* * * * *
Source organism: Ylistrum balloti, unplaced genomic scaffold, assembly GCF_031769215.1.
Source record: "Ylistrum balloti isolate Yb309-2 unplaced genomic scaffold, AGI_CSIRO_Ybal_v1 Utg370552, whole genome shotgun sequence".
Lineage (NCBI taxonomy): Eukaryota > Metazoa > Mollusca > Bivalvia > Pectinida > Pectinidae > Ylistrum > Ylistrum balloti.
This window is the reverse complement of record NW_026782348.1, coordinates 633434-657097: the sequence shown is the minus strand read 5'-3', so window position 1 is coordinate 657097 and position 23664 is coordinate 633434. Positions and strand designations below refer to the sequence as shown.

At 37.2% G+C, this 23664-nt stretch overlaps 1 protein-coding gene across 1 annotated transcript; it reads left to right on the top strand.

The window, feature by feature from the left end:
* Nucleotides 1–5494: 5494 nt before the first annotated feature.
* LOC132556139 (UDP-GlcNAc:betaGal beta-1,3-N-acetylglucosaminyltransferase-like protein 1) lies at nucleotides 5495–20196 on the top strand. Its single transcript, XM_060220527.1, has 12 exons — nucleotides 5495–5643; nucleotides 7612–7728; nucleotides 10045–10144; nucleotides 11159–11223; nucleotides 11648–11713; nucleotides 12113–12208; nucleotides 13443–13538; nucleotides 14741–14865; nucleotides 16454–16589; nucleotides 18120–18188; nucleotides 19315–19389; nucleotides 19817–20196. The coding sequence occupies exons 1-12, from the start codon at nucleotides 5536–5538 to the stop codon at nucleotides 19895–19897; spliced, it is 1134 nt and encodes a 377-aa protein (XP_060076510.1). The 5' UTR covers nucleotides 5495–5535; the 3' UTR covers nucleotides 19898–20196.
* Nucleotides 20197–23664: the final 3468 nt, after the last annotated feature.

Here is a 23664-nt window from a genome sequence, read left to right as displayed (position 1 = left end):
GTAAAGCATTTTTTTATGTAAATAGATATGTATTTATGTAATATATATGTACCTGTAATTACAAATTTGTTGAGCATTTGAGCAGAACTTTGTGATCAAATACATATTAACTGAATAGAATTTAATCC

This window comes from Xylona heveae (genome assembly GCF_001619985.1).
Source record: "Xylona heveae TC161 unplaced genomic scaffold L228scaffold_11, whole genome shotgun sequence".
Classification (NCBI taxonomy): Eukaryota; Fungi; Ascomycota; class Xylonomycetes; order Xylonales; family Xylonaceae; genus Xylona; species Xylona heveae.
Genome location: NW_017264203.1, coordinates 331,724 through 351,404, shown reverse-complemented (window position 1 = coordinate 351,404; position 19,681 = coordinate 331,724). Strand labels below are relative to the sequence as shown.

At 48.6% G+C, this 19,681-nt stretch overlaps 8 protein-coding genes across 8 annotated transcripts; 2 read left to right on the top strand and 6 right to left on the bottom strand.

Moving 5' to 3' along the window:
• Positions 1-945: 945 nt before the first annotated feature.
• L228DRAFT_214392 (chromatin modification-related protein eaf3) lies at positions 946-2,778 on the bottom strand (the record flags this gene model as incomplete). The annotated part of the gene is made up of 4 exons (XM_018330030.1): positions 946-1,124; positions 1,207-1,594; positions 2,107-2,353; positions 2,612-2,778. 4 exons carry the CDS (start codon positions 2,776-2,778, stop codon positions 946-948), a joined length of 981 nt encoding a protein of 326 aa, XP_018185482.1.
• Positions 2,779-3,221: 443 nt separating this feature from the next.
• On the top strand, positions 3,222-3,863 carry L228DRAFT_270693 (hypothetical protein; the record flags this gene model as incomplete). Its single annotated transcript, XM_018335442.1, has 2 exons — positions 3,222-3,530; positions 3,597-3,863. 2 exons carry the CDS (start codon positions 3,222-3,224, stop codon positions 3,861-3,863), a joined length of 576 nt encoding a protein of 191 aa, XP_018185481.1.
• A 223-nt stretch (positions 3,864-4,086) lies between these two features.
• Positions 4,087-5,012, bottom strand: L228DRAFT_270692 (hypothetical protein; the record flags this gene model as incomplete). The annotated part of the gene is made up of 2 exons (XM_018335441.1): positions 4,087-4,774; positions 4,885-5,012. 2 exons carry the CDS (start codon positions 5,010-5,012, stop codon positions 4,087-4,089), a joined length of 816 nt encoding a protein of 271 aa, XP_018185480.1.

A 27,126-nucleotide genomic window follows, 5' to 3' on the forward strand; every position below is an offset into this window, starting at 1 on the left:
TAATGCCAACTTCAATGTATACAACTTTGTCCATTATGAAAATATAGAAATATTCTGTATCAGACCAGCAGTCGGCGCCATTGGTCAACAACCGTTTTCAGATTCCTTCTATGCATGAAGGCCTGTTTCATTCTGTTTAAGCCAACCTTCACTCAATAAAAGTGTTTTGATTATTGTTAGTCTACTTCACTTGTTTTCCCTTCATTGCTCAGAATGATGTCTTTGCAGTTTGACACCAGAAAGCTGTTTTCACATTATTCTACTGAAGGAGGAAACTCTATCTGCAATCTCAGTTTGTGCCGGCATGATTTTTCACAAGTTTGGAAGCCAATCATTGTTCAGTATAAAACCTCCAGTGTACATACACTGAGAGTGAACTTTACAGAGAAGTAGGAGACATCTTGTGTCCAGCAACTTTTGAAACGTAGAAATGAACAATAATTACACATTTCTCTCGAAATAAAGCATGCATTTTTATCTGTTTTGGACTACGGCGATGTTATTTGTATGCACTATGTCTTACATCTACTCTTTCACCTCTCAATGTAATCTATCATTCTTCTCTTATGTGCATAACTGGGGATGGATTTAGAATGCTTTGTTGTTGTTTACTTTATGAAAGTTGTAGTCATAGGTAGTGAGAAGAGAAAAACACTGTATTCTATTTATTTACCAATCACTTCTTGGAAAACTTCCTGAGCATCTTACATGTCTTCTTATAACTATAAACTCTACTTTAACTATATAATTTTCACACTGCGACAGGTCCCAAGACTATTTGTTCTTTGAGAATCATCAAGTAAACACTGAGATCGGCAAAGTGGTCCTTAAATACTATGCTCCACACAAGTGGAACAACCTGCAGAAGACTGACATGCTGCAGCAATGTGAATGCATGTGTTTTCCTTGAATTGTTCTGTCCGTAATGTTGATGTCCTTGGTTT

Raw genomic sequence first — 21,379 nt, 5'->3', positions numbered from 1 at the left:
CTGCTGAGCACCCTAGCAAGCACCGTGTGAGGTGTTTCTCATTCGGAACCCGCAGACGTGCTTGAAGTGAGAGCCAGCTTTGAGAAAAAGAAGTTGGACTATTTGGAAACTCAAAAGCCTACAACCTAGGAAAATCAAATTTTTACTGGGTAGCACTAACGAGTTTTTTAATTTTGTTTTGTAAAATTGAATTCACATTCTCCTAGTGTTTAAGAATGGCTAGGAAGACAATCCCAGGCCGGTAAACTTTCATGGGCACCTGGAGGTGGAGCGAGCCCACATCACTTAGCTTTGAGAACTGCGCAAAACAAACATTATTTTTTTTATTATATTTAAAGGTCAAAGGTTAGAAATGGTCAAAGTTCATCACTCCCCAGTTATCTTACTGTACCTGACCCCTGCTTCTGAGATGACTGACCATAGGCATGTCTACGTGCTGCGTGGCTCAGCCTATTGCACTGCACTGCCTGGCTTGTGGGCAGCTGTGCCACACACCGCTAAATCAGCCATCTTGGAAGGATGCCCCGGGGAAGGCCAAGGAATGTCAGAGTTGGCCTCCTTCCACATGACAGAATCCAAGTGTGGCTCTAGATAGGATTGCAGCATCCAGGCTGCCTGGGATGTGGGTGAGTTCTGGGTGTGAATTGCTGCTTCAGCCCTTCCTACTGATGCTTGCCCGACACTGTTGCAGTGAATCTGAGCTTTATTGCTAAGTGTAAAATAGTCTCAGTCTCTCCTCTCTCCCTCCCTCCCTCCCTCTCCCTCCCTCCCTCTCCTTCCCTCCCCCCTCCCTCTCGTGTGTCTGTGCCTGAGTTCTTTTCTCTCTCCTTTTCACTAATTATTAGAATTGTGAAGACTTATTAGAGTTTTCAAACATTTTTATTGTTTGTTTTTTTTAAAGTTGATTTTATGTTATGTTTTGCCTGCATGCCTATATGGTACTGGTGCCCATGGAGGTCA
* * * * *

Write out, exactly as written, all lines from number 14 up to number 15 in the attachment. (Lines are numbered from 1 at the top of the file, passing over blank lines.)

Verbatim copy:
Classification (NCBI taxonomy): Eukaryota; Fungi; Ascomycota; class Xylonomycetes; order Xylonales; family Xylonaceae; genus Xylona; species Xylona heveae.
Genome location: NW_017264203.1, coordinates 331,724 through 351,404, shown reverse-complemented (window position 1 = coordinate 351,404; position 19,681 = coordinate 331,724). Strand labels below are relative to the sequence as shown.